Derivatives in Ireland

With a deep financial heritage deriving from the establishment of its International Financial Services Centre in the 1980s, Ireland has long been a jurisdiction of choice in which to undertake sophisticated financial transactions and is home both to global financial market participants and indigenous participants focused on global financial markets. That heritage and connection has increasingly led those participants to choose Irish law to govern their financial transactions and the Irish courts to preside over any related disputes.

Until recently, the position regarding derivatives differed. Privately negotiated (off-exchange) derivatives are typically structured under industry-standard documents published by the International Swaps and Derivatives Association, Inc. (ISDA), with reliance placed on legal opinions commissioned by ISDA for risk management, regulatory capital, and accounting purposes.

The governing law options for those standard documents were originally limited to English, New York and, in some cases, Japanese, law, with that choice of law affecting the courts that would determine any related disputes. As a result, notwithstanding that global and indigenous derivatives market participants transacted complex derivatives from and into Ireland, they rarely chose Irish law to govern their derivatives documents or the Irish courts for related disputes.

A recent ISDA initiative has changed this and put the choice of Irish law, and the Irish courts, squarely on the agenda for derivatives market participants. In response to member demand and as part of its Brexit toolkit for members, ISDA made available Irish law versions of its key documents through 2018/2020. The legal opinions that it commissions, which are of such importance to derivatives market participants, now encompass the Irish law versions.

Irish law and the Irish courts are now a very real option for derivatives market participants, regardless of whether there is any other Irish element to their derivatives transactions.

Why choose Irish Law and Irish lawyers for EU Derivatives Contracts

The advantages of Irish law and the Irish legal system are numerous and include the following: Availability of Irish law governed industry-standard documents and related industry opinions: ISDA has made available Irish law versions of its key documents, supported by legal opinions commissioned by multiple jurisdictions and relied on by ISDA members for risk management, regulatory capital and accounting purposes. 

Legal certainty: Ireland’s common law legal system affords precedential value to earlier decisions of its own courts and, in the absence of relevant such decisions, treats relevant decisions of the courts of other common law jurisdictions (including England and New York) as of persuasive value. This is particularly beneficial in the context of industry-standard documents as it discourages multiple disputes on the same issue of interpretation and facilitates the establishment of settled interpretations of standard provisions. The similarity of the contract laws, and other relevant legal principles, of Ireland and England, means that, in the case of decisions of the English courts, the legal principles underpinning those decisions will be known to, and recognised by, the Irish courts.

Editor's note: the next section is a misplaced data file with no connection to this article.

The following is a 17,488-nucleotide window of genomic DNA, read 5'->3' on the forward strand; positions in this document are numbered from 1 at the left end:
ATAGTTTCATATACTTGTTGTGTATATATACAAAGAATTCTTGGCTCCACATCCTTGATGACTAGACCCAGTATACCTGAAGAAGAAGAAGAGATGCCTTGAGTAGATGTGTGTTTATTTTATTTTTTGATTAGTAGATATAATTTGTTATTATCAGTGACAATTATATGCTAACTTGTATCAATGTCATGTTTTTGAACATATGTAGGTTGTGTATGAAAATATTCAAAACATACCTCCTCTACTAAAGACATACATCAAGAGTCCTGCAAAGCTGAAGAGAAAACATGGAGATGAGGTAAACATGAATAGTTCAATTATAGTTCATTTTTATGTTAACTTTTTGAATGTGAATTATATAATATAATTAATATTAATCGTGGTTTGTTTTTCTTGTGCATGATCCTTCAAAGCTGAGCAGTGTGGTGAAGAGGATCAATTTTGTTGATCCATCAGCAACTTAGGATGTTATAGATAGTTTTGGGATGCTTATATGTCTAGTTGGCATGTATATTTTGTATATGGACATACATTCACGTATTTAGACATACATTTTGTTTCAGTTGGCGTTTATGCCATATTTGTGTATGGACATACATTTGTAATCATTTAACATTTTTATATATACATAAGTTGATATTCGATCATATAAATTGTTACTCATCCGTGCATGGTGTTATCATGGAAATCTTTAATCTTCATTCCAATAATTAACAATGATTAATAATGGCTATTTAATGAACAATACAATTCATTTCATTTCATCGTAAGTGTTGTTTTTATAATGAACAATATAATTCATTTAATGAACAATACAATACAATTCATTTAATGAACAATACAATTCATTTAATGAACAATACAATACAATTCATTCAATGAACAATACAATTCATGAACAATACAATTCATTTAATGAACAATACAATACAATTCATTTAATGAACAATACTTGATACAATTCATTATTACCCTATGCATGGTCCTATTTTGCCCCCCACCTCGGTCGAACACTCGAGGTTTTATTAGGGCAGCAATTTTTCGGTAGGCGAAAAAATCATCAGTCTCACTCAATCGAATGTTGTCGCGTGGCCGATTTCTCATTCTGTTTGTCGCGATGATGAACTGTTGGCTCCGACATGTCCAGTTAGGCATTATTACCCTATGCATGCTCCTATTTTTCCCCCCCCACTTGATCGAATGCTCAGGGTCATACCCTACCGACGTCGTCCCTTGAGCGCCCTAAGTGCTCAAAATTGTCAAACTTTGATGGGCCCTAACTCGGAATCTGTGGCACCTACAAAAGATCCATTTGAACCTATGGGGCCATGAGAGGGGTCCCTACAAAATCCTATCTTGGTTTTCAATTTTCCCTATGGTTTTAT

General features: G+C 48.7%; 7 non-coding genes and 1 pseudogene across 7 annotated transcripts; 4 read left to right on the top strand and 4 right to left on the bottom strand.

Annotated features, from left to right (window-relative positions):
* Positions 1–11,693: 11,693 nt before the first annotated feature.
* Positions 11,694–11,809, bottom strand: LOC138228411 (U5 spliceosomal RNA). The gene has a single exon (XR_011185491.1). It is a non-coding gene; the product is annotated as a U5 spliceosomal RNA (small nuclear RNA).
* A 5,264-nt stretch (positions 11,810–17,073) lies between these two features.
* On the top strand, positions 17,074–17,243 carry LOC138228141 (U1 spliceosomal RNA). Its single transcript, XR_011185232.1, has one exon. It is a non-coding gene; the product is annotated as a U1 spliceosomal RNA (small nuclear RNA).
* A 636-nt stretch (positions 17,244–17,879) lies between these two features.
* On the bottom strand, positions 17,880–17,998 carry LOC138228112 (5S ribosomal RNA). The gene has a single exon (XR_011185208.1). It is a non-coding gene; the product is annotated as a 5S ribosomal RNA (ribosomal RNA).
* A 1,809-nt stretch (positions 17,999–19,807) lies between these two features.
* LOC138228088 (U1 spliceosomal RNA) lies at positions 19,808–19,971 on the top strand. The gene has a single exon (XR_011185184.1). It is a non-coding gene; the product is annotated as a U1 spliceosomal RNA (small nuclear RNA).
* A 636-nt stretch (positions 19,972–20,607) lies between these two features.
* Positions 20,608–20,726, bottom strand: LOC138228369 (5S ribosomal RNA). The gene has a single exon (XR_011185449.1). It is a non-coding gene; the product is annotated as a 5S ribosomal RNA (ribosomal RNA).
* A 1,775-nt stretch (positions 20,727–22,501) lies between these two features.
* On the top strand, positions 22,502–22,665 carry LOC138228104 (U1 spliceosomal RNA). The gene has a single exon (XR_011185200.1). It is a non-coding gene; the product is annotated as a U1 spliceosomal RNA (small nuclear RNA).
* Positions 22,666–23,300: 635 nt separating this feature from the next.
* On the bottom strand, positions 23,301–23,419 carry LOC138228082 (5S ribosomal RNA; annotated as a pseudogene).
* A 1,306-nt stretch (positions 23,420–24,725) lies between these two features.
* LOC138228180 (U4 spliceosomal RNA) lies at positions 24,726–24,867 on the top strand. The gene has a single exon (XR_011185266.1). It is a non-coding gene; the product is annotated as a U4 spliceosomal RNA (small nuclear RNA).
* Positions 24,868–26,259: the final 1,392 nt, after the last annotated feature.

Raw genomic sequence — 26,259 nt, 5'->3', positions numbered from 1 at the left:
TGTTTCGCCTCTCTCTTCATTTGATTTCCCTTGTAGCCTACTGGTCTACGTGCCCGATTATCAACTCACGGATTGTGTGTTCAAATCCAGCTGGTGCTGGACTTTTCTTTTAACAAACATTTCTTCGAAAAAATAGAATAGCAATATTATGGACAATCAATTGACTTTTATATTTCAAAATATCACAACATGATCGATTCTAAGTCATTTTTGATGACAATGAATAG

Sophisticated, specialised court system: Disputes relating to derivatives documents are likely to be determined by Ireland’s Commercial Court in the first instance. Its stringent case management procedures, tight timelines and close monitoring of compliance with orders and deadlines ensure that proceedings, which are undertaken in the English language, proceed expeditiously and in a cost-efficient manner.

Deep Talent Pool: Given its deep financial heritage, there is a large pool of experienced legal advisers in Ireland who are highly recognised internationally and who have extensive experience in multi-jurisdictional financial transactions.

Availability of EU Brussels Recast Regulation Regime: A judgment of an Irish court in a civil or commercial matter is entitled to recognition, and can be enforced as if it had been delivered, in any other EU Member State. No other regime, including the Lugano Convention to which the UK has applied to accede (but for which accession the EU’s agreement is required and has not been given) and the Hague Convention on Choice of Court Agreement to which
the UK has acceded, provides equivalent benefits.

Using derivatives documents governed by the laws of an EU Member State facilitates compliance with certain requirements of EU law: Using an Irish law governed contract obviates the need for a party that is subject to Article 55 of the Bank Recovery and Resolution Directive to include a contractual recognition of that Directive’s bail-in provisions, monitor it for ongoing compliance with Article 55 as amended from time to time and undertake any related remediation and repapering. A choice of Irish courts agreement satisfies the Article 46(6) of MiFIR requirement for in scope non-EU entities providing and performing certain investment services and investment activities within the EU (which may encompass the transaction of derivatives) to offer to submit disputes relating to those services and activities
to a court or arbitral tribunal in an EU Member State.

How will Brexit impact on Derivatives


For the reasons outlined above, Brexit renders the choice of English law to govern, and the English courts to resolve disputes in connection with, derivatives documents to which there is an EU party significantly less attractive. However, ISDA’s new Irish law governing law/choice of court option provides derivatives market participants with a robust and reliable tool to address these concerns.